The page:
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Movie Review: “HARPOON” scores a direct, gory, heartening hit

Friday, October 4, 2019 | Review

By SHAWN MACOMBER

Starring Munro Chambers, Emily Tyra and Christopher Gray
Written and directed by Rob Grant
Dread/Epic Pictures

You should see HARPOON.

Like, right now.

Writer/director Rob Grant’s unruly gem is a wonderful, wild, extremely weird, disturbing, mordant, hilarious, pitch black, straight-out-of-another-universe’s-left-field piece of arch, subversive cinema.

Seriously, you should see HARPOON—in select U.S. theaters now, and on VOD and Blu-ray October 8, with Canadian theatrical release October 11 and VOD October 15.

Like, right now.

None of the insanity would work at all without a stellar cast, and Munro Chambers (Jonah), Emily Tyra (Sasha) and Christopher Gray (Richard) really sell this tale of a trio of longtime friends who become volatile, hyperviolent frenemies in the wake of a love triangle and just cannot stop trying to kill one another out on the pleasure boat The Naughty Buoy—even though warm feelings obviously still remain. HARPOON raises “It’s complicated” to another level. Yeah, it’s complicated. And tri-dependent. And bloody. And sadistic. And strangely poignant. It’s no small feat to get an audience to invest in such dark, manifestly awful characters, but there’s enough humanity, skill and vitality to accomplish precisely that.

Also, HARPOON’s got a narrator, and it’s…Brett Gelman! Maybe you think you don’t know who the hell that is. That’s only true, however, if you’ve skipped STRANGER THINGS and FLEABAG and TWIN PEAKS: THE RETURN and LOVE and…about a million other things. I’d tell you to close your eyes during a lull in the action to try to picture him, but this is a tight ’n’ taut 83 minutes and you’re not going to get a chance.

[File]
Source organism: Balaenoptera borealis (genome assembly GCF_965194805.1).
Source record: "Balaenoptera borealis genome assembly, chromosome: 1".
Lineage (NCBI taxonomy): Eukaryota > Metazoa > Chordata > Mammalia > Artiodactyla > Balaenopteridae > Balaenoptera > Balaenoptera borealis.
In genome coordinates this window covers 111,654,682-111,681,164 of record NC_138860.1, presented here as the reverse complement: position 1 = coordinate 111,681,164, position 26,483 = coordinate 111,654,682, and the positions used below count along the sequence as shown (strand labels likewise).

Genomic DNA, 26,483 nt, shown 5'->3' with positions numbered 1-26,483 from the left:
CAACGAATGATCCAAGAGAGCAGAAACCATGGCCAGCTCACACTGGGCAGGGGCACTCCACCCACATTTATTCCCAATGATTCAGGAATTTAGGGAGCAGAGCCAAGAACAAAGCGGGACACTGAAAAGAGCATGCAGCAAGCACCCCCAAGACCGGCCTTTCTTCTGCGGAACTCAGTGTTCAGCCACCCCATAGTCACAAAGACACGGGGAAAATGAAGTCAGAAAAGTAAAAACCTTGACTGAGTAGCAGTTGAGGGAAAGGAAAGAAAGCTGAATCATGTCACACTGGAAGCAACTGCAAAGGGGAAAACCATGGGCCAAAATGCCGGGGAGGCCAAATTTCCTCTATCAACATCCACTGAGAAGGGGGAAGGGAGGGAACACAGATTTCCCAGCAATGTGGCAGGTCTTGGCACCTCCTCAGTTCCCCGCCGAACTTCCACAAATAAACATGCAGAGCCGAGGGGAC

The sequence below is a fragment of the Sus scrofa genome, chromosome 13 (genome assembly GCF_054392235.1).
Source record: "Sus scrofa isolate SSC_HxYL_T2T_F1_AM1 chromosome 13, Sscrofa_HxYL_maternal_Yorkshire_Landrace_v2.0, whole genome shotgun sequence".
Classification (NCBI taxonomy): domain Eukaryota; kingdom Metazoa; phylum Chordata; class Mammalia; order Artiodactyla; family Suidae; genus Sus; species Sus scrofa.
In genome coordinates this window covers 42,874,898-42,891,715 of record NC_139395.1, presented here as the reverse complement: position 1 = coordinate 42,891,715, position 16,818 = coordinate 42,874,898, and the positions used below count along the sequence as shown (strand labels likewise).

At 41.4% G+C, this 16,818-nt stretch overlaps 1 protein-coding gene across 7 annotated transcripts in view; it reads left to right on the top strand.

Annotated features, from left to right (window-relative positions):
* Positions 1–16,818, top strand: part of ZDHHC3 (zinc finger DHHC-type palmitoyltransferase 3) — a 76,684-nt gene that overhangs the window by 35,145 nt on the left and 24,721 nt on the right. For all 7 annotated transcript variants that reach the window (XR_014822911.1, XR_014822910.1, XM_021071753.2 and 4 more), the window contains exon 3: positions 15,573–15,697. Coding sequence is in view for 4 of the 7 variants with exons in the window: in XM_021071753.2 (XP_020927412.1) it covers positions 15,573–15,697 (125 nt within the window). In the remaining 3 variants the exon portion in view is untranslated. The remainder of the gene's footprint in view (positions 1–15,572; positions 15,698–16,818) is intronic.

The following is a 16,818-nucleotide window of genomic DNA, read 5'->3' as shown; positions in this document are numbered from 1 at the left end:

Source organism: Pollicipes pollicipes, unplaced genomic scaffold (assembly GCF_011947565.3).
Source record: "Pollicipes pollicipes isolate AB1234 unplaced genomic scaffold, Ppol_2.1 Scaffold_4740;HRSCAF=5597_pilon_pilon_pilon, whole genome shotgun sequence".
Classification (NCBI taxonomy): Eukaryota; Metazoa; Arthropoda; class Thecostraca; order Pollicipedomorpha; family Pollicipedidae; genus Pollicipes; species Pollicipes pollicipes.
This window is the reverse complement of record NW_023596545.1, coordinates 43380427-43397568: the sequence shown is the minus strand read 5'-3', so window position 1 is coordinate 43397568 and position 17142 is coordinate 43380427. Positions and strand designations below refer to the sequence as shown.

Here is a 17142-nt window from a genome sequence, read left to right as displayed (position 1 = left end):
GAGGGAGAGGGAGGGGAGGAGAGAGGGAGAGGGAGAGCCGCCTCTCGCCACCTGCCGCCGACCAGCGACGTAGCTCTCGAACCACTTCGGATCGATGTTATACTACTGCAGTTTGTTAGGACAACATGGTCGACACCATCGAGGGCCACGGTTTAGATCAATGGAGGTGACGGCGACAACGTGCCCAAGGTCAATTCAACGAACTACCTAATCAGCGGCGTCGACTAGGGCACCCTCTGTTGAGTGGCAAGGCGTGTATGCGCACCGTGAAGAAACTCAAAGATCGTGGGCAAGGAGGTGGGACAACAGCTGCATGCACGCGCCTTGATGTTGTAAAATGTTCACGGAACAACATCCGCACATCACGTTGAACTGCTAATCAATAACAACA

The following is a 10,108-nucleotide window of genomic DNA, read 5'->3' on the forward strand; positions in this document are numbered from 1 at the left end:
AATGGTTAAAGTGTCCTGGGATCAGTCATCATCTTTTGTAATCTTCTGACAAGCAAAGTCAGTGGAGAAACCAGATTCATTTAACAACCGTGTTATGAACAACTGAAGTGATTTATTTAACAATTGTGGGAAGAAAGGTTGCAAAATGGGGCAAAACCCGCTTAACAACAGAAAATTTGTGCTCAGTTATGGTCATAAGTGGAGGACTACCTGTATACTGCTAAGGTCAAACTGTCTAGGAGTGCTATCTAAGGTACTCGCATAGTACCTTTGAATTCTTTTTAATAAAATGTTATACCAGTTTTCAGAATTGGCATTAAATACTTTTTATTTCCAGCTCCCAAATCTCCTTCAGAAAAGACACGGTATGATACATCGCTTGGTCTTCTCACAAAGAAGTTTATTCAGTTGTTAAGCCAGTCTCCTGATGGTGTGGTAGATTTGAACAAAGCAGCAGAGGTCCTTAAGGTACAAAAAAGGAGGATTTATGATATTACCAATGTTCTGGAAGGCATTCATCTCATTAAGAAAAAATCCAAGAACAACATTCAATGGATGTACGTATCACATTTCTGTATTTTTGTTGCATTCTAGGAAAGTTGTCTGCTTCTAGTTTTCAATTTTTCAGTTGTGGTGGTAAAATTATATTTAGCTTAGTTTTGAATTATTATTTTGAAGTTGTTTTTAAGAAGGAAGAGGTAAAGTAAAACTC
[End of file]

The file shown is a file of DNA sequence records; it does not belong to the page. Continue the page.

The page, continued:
But there’s more to HARPOON’s triumph than the talent seen and heard, beginning with Grant’s deft direction of his own savvy and serpentine script. Though he makes it look effortless, the fact that he’s able to bring this pot to a boil repeatedly without screwing the pacing, taking the audience out of the world created or losing the element of surprise is something else. (The phrase “crazy like a fox” comes to mind as Grant repeatedly slips these cunning, smart narrative punches and twists in under ostentatious swings of big, loud, diversionary nuttiness.) It’s difficult to imagine a scenario in which he’s not destined for greater things, if he manages to maintain this razor-sharp edge and wit. Same goes for cinematographer Charles Hamilton, who guides us along bright, dreamy passageways only to occasionally plunge us into schizophrenic, nightmarish craters, and composer Michelle Osis, who thinks fairly far outside the box to gorgeous, vivifying effect.

HARPOON is a sucker punch in the best possible sense: In the universe of darker genres and subgenres, we’ve become so accustomed to variations on a theme—not that there’s anything wrong with that!—that a truly iconoclastic, stylistically oddball film can be electrifying; it can feel like a revelation. All of which is to say, unlike the characters in the film, it is extraordinarily unlikely that you will regret boarding The Naughty Buoy.

Did I mention you should see HARPOON?

Like, right now?